Not since the days of poll taxes, literacy tests, and segregated lunch counters has America confronted a more visible clash between state’s rights and federal power. Although the U.S. Controlled Substances Act (the CSA) unequivocally prohibits marijuana’s possession, cultivation, and distribution, “reefer madness” spreads. As of 2016, twenty three states now authorize their citizens to use marijuana to treat disease, to assuage pain, or simply to yield pleasure.
Have these “laboratories of democracy” – as Justice Brandies famously described the states— bred a bold and visionary social experiment? Or is legal cannabis little more than a terminal, 21st century exercise in “state rights” condemned to suffer the fate of Jim Crow? Does the supremacy of U.S. law prevent Colorado, Washington, and Oregon, among other states, from legalizing marijuana? Or does the old civil rights’ bugaboo, state sovereignty, actually support a bifurcated regime of overlapping and conflicting laws?
With these questions sparking our inquiry, this course will review the federal preemption doctrine and its corollary, the anti-commandeering principle. Lessons from which we will apply to the CSA. First, we ask whether the CSA and states’ cannabis laws pose an actual conflict. Next, by assuming they do, we examine the significance. Can Congress compel the states to prohibit marijuana, on the one hand? On the other, can it nullify the regulatory scheme twenty-three states have elected instead?
I. Consider whether and how state-licensed marijuana can endure in the teeth of the Federal Controlled Substances Act (the “CSA”)
II. Examine the CSA’s preemption clause and its purview
III. Study the conflict between CSA prohibition and state legalization through the lens of the Supremacy clause, the preemption doctrine, the anti-commandeering principle and the California cases that have addressed the subject
IV. Clarify the boundary between
V. Explain Robert Mikos’ “state-of-nature” touchstone for differentiating between permissible preemption and impermissible commandeering.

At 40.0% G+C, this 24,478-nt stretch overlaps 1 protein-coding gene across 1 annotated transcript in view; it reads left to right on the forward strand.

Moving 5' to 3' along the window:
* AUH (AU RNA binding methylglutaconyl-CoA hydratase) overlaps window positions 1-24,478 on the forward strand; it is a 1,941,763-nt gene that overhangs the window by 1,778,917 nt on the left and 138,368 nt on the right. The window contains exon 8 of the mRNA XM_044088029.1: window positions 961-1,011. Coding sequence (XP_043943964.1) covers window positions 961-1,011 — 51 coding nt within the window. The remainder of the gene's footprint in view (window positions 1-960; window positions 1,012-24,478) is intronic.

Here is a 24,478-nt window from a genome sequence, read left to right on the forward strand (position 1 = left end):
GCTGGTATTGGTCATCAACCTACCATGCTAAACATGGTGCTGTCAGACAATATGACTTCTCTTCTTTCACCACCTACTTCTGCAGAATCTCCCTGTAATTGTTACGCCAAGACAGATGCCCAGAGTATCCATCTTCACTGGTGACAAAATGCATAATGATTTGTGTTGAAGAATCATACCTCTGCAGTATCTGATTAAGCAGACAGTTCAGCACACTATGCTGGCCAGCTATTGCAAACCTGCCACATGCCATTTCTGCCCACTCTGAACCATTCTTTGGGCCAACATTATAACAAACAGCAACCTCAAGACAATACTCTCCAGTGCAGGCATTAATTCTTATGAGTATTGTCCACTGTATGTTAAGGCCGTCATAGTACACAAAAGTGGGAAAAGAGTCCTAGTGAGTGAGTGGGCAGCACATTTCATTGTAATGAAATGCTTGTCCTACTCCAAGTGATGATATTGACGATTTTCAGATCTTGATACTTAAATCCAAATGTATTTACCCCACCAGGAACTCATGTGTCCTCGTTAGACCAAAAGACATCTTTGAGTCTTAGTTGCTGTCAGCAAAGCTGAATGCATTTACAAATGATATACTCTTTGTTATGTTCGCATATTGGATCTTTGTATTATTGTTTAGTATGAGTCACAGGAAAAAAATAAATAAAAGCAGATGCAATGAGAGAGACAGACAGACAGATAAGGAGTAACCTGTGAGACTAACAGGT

VI. Explore the legal and practical implications of a cannabis regime governed by conflicting and overlapping sovereigns
Matthew S. Schweber is a writer and civil litigator, specializing in family law, cannabis regulation, and intellectual property. In addition, Matt acts as a legal consultant to hedge funds and venture capital firms investing in medical marijuana enterprises; advises companies providing treatment and ancillary services to medical marijuana patients; and is devising a website, mjlawreports.com, which compiles cannabis statutes, ordinances, and case law and which analyses related legal developments.
Matthew has published articles on American culture, literature, and law in Dissent, CrossCurrents, and Salon; has created an introductory college survey course in American Studies called “The American Idea/The Idea of America”; and has lectured on the constitutional questions posed by cannabis’ bifurcated legal scheme.
He also has served as co-chair of the New York Bar Association’s Municipal Cannabis Subcommittee; has participated in panel discussion on cannabis and federalism; and he belongs to the National Cannabis Bar Association.
This was one of the best lectures I have ever heard on Lawline. Though billed as a limited discussion on state marijuana law versus federalism, it digressed wonderfully into a succinctly broad discussion on federalism which turned it to be incredibly informative. This lecturer is woke.
Interesting and informative
Fantastic presentation. Incredibly knowledgeable and insightful discussion of history and law.
Gives a good review of a complex subject. Cleared up some misunderstandings that I had about preemption.
Mr Schweber is one of the best I have watched on Lawline. He is a very bright and articulate Attorney. well done
Thanks a bunch!
Excellent presentation thank you
Very organized approach explaining a difficult subject, I found it very interesting.
Very thought provoking. Great!
Thorough explanation of relevant issues
Lays out doctrines very well.
Good, detailed discussion!
a very well-researched and informative CLE with good historical context. thanks so mcuh
One of the the best CLEs I've ever taken. Really covered a lot during the hour. Lucid and very interesting; really loved the Nixon quote. Please do more CLEs!
Puts issue into broader context
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